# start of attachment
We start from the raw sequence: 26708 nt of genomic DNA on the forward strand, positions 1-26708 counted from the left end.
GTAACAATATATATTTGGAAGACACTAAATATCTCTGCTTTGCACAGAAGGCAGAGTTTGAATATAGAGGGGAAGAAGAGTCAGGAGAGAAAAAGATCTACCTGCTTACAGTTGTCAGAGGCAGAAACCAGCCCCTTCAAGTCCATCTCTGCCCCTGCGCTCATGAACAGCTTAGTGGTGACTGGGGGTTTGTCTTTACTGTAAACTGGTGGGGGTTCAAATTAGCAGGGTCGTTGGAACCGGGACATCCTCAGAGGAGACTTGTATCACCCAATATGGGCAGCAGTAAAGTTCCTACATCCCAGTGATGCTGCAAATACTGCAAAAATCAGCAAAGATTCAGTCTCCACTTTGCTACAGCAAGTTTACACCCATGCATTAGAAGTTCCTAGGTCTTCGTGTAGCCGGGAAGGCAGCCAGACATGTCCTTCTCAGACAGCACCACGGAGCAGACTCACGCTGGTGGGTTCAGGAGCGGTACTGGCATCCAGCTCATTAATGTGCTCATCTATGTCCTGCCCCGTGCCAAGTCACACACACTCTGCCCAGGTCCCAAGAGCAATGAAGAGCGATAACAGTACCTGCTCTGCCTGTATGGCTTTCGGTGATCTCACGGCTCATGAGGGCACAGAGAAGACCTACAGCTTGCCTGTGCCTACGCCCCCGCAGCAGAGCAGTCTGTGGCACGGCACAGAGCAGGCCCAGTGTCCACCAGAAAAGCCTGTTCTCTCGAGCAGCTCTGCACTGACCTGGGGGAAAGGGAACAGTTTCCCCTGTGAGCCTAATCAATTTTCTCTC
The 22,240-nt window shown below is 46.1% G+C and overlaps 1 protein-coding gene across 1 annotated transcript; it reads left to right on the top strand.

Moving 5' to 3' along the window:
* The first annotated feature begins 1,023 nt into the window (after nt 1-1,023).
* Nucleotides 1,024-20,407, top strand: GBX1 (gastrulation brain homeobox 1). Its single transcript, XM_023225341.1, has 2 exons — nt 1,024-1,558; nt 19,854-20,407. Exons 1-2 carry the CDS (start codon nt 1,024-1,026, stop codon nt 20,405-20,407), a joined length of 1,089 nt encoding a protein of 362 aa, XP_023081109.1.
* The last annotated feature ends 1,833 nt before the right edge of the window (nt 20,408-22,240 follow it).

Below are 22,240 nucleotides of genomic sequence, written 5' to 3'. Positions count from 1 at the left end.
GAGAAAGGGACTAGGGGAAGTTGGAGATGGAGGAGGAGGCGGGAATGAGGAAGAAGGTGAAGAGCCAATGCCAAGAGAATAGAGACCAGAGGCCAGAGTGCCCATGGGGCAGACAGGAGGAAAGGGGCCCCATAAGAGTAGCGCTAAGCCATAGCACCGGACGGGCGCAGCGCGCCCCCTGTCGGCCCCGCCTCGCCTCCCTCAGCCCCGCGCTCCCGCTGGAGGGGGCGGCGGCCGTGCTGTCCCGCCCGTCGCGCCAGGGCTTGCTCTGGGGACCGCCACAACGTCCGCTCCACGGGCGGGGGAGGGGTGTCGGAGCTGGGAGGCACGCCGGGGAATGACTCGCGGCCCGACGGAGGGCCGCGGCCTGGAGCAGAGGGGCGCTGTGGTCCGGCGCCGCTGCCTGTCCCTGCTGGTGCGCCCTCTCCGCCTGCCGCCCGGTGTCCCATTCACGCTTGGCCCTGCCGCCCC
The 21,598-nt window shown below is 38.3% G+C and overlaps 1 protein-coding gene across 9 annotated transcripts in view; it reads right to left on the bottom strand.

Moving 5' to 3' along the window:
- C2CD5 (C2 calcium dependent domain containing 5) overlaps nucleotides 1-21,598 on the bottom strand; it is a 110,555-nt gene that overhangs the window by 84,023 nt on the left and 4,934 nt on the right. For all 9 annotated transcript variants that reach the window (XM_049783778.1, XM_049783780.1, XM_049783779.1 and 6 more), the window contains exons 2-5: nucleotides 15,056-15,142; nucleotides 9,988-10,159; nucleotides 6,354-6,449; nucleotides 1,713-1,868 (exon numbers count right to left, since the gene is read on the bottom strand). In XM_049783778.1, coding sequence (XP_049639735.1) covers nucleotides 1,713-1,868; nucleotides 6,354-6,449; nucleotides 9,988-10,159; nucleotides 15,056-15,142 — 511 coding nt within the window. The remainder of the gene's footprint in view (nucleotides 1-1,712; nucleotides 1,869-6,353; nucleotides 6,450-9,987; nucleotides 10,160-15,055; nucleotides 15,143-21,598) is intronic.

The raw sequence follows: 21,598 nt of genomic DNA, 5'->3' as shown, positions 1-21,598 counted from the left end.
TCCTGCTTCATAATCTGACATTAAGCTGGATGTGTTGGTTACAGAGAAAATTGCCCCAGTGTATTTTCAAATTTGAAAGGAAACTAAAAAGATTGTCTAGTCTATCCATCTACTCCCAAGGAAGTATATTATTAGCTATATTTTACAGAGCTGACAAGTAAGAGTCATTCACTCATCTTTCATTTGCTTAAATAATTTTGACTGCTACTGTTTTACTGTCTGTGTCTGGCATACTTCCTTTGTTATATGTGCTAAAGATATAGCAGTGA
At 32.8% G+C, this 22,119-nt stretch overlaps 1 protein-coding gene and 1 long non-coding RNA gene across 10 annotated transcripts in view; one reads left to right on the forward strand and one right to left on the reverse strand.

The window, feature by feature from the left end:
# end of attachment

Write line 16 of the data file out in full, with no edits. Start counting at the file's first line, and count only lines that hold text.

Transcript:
The window, feature by feature from the left end: